Artificial Photosynthesis: Volume 79

Artificial Photosynthesis: Volume 79

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Description

Artificial Photosynthesis, the latest edition in the Advances in Botanical Research series, which publishes in-depth and up-to-date reviews on a wide range of topics in the plant sciences features several reviews by recognized experts on all aspects of plant genetics, biochemistry, cell biology, molecular biology, physiology, and ecology.
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Product details

  • Hardback | 260 pages
  • 152 x 229 x 17.78mm | 400g
  • Academic Press Inc
  • San Diego, United States
  • English
  • 0128032898
  • 9780128032893

Table of contents

Preface



An Illustrative History of Artificial Photosynthesis
D. Gust

`Direct Conversion': Artificial Photosynthesis with Cyanobacteria
Q. Chen, D. Montesarchio and K.J. Hellingwerf

Bioinspired Photocatalysis
A. Aukauloo and W. Leibl

Artificial Photosynthesis - An Inorganic Approach
S. Fiechter

Artificial Photosynthesis: Theoretical Background
D. Abramavicius and L. Valkunas

Resolving Energy and Electron Transfer Processes in Dyads with the Help of Global and Target Analysis
I.H.M. van Stokkum, J. Ravensbergen, J.J. Snellenburg, R.v. Grondelle, S. Pillai, T.A. Moore, D. Gust, A.L. Moore and J.T.M. Kennis

European and International Initiatives in the Field of Artificial Photosynthesis

V. Artero, F. Chandezon, D.T. Co and B. Dietzek
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About Bruno Robert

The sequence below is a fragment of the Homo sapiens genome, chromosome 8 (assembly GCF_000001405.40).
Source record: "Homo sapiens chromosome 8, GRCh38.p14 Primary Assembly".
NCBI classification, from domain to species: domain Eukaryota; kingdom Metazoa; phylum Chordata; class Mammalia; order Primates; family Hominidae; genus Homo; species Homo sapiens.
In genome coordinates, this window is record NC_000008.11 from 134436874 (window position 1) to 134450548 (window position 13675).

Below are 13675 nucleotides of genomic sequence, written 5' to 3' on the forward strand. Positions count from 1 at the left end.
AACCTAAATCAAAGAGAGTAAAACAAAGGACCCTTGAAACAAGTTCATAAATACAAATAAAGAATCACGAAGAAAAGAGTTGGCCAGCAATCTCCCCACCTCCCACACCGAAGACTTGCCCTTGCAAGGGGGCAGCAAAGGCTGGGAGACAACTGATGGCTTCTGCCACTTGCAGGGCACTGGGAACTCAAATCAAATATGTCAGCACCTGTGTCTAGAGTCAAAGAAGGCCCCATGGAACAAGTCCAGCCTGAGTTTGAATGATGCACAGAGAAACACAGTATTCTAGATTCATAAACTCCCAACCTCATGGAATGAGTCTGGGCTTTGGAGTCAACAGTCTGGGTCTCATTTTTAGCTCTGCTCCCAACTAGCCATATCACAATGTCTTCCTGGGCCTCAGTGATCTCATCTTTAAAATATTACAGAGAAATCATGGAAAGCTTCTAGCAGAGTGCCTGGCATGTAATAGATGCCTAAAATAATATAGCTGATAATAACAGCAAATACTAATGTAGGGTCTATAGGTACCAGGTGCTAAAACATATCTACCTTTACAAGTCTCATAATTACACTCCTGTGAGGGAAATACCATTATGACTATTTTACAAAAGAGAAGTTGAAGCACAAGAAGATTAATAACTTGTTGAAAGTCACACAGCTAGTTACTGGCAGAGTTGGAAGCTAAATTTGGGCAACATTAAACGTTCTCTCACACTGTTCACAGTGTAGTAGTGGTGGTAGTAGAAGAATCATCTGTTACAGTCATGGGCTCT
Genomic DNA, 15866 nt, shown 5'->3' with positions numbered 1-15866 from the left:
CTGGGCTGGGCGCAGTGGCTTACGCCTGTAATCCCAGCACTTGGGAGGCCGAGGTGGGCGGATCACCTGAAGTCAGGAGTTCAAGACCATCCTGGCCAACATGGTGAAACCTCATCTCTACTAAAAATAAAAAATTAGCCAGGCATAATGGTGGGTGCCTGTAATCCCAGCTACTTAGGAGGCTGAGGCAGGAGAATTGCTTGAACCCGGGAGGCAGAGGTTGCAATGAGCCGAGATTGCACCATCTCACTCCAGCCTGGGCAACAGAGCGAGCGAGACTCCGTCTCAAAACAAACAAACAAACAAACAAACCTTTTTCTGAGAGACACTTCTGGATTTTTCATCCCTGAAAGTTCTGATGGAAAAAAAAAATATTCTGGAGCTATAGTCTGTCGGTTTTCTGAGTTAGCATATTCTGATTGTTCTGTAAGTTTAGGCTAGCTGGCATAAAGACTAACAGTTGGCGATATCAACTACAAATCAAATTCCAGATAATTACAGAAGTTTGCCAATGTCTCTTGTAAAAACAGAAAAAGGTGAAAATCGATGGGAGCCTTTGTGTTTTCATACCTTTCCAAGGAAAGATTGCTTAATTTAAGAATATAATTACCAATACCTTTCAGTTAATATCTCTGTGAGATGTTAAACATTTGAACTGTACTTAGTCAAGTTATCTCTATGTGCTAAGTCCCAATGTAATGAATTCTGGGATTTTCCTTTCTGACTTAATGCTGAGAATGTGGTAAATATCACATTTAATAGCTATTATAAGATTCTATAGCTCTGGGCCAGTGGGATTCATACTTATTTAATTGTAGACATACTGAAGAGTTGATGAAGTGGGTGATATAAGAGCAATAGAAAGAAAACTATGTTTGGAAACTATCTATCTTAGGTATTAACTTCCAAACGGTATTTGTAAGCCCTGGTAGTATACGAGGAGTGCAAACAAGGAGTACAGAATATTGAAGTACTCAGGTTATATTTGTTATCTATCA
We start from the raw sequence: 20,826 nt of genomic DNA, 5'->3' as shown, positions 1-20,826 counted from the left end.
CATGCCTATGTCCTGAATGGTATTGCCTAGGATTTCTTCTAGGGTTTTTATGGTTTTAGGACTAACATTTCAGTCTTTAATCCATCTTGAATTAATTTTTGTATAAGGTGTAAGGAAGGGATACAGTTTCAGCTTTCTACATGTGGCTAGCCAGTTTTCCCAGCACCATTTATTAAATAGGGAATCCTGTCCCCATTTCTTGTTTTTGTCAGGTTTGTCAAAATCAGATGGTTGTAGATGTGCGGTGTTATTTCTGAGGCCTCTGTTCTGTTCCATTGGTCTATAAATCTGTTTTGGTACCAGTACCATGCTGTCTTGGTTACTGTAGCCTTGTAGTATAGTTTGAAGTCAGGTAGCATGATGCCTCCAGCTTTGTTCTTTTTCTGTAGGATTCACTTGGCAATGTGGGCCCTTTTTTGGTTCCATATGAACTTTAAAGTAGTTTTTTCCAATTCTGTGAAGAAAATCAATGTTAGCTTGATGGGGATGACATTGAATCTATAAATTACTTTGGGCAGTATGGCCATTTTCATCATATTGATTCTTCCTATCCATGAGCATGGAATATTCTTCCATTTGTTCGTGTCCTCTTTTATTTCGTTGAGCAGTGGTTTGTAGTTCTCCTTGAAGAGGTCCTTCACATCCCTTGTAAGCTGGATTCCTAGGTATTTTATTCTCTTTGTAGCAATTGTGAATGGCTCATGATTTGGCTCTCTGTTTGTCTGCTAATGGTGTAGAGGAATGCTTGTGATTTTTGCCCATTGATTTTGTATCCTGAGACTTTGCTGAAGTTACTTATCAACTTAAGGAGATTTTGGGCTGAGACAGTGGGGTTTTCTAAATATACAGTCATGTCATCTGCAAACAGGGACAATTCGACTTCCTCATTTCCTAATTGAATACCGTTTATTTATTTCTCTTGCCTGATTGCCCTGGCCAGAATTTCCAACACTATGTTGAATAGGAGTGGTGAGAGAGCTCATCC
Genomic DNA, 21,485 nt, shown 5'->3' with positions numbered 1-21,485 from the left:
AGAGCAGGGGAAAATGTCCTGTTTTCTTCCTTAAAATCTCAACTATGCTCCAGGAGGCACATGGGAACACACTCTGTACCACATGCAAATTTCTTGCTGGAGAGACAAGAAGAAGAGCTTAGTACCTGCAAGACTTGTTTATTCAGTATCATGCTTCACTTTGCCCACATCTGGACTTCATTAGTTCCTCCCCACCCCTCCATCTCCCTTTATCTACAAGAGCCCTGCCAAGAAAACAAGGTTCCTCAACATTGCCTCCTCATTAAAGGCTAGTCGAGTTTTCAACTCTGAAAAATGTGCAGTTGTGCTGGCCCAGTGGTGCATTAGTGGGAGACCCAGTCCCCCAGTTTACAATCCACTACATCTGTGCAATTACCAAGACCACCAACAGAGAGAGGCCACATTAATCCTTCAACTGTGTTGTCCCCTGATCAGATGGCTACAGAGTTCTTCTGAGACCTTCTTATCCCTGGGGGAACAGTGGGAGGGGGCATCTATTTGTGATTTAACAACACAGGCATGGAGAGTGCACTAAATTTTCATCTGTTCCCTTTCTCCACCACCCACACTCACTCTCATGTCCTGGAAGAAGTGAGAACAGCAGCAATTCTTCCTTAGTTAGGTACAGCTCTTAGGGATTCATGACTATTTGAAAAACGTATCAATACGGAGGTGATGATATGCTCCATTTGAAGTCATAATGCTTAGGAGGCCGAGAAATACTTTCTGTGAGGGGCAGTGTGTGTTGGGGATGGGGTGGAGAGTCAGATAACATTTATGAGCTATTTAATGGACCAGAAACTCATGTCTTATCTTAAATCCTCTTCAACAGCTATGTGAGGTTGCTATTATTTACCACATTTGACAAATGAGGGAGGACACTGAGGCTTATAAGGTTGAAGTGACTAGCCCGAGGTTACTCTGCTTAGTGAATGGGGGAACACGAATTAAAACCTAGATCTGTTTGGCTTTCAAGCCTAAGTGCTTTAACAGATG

After a Master in Theoritical Physics, I joined the photosynthesis group of the Atomic Energy Commission in Saclay in December 1982 to perform a PhD in biophysics. My interests have since focused on the proteins involved in the capture of the solar photons and in the conversion of the resulting excitation energy into stable potential chemical energy during the primary steps of photosynthesis. My main activity has concerned the development of spectroscopic methods to unravel the molecular parameters which underlie the different aspects of this process. This work has conducted to the quantification of the different parameters responsible for the tuning of the absorption and stability of the light-harvesting bacteriochlorophyll molecules in antennae proteins from purple bacteria, and of the redox potential of the primary electron donor in bacterial reaction centers. In the last decade, I got involved in the study of the mechanisms of regulation of light energy collection in plants and algae. In the presence of excess illumination, energy traps quickly (in seconds) appear in their photosynthetic membranes to de-activate the excess excitation energy into heat. Since 2005, using ultrafast time-resolved absorption and vibrational spectroscopic methods, we proposed to explain this mechanism the molecular switch model, in which the pH gradient induced by photosynthetic activity triggers a conformational change of the light-harvesting protein, which open a de-excitation channel involving the silent lower energy excited state of a carotenoid molecule.
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